There will be a plaza area to be used for small events and activities, including opportunities for the creation of public art. In the concept plans, there are community courts to meet local open space needs and create active safe places. There will also be additional car parking for businesses and increased footpath width for outdoor trading, along with improved access in and out of residential areas and protected left and right-hand turns into Chief Street and Napier Street for safety.

There were five community consultation meetings after there was a concept plan because having community meetings when there is no plan is pointless. Labor held them very early, again for political pointscoring, just to make it look like we were not doing anything. There was nothing to consult on at that point. Once there was a concept plan, there were five different public consultation meetings on both sides of the tracks, in Ovingham as well as in the member for Croydon's electorate at Brompton Primary School.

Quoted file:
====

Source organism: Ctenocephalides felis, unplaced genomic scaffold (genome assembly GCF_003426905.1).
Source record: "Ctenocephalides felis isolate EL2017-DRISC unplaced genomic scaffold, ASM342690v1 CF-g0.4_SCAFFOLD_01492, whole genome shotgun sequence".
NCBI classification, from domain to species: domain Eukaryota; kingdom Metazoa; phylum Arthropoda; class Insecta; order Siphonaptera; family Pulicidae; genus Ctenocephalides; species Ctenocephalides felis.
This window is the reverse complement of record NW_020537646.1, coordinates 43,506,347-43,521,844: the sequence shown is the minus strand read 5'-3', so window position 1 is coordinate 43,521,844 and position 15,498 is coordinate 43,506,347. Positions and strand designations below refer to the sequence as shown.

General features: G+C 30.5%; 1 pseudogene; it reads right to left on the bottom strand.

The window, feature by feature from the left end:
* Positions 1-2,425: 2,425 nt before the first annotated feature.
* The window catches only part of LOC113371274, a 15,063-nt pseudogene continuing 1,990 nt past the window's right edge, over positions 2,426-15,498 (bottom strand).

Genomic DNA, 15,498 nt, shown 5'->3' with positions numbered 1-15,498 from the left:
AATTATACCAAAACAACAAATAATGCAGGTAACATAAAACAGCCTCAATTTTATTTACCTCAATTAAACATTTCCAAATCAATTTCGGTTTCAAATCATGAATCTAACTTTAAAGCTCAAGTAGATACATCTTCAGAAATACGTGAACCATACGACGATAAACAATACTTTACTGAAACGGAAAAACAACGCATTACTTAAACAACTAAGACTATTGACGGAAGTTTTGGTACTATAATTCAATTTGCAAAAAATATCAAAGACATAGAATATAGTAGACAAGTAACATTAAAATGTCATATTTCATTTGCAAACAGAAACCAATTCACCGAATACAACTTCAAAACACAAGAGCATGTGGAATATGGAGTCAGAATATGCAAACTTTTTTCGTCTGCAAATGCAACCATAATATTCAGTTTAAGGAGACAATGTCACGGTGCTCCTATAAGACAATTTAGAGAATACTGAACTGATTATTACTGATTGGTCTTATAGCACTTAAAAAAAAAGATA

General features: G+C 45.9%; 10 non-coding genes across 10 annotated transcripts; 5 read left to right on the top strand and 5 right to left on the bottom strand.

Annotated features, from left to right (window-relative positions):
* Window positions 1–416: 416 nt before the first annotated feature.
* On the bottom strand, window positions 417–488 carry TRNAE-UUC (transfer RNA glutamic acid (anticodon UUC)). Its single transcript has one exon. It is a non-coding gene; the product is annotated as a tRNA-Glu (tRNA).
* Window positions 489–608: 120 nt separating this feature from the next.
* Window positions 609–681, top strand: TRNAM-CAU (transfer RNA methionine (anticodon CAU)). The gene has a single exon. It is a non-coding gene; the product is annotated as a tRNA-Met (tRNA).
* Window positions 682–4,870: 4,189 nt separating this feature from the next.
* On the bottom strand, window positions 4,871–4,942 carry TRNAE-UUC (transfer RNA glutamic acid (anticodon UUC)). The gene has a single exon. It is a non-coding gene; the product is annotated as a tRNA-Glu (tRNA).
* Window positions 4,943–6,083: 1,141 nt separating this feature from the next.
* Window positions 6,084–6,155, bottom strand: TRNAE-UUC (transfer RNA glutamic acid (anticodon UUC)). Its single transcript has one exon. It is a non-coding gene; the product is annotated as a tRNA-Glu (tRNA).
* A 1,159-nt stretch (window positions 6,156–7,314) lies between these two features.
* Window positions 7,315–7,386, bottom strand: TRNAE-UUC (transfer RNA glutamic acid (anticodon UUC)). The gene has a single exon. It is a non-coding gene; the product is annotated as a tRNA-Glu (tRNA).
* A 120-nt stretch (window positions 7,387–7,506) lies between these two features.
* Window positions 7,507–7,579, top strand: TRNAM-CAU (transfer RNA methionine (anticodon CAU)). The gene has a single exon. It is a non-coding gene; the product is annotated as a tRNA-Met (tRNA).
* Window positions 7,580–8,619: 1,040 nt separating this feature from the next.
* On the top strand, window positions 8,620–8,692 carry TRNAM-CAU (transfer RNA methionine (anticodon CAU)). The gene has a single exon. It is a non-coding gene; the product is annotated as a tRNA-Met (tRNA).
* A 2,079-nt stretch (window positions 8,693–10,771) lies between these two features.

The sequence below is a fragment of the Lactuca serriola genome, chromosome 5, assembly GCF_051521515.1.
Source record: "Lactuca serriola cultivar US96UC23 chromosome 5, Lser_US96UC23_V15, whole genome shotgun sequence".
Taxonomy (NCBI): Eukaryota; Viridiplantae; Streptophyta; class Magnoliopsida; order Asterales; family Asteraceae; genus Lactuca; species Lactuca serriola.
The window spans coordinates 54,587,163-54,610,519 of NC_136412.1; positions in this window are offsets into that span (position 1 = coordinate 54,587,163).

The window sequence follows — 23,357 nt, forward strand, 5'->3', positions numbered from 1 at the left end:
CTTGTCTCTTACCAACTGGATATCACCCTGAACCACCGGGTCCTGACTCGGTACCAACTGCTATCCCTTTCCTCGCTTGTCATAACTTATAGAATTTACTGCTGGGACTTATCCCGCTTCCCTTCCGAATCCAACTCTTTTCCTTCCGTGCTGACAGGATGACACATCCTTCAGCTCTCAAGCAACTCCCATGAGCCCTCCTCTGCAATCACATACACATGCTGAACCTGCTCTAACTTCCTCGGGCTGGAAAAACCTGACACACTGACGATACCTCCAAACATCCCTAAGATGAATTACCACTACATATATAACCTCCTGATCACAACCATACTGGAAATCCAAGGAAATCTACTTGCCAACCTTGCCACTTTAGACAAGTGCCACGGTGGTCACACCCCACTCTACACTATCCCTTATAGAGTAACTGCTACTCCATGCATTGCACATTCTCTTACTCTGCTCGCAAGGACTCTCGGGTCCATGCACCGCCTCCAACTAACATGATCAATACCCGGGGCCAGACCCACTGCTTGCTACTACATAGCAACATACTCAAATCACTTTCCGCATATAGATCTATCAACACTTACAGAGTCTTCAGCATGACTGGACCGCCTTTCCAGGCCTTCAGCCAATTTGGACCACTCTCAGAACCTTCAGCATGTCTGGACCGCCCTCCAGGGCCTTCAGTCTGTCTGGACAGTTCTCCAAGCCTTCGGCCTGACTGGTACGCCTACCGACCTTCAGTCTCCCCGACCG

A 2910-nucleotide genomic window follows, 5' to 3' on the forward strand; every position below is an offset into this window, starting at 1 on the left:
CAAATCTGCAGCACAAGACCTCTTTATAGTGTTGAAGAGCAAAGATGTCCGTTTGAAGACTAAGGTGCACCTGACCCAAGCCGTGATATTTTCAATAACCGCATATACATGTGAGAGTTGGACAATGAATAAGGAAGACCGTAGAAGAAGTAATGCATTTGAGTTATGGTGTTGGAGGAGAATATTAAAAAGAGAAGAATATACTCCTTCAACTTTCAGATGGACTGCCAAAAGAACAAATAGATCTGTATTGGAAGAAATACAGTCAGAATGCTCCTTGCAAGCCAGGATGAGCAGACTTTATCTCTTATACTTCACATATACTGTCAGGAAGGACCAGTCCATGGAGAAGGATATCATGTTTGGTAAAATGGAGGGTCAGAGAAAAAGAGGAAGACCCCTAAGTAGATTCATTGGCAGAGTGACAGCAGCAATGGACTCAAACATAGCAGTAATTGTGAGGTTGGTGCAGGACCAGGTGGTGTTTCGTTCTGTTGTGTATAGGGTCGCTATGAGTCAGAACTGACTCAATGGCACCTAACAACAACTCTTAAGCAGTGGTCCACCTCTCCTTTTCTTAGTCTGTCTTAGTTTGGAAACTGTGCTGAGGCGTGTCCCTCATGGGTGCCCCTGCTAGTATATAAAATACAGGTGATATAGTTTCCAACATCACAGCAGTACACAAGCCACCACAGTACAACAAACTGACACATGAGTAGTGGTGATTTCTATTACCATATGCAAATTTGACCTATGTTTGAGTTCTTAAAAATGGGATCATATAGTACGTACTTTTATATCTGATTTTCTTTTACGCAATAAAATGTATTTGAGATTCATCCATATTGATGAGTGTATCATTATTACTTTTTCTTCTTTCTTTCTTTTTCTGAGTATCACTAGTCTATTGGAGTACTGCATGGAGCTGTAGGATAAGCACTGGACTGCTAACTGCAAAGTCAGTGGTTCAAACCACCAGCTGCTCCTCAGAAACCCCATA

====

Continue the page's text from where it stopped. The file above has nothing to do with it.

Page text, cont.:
I attended all those to hear the community's concerns and to make sure that DPTI, or DIT as they are now called, were listening to the concerns of residents and coming up with solutions. I am really pleased that they have. There are some amazing improvements based on feedback, because of course it is the people who live around the area who know the impacts of a local project. Having access to the staff in the department is invaluable and really gets that feedback through. I am really looking forward to seeing the amazing improvements that will come from the Ovingham overpass as well as the Gawler electrification and the beautification along the railway corridor.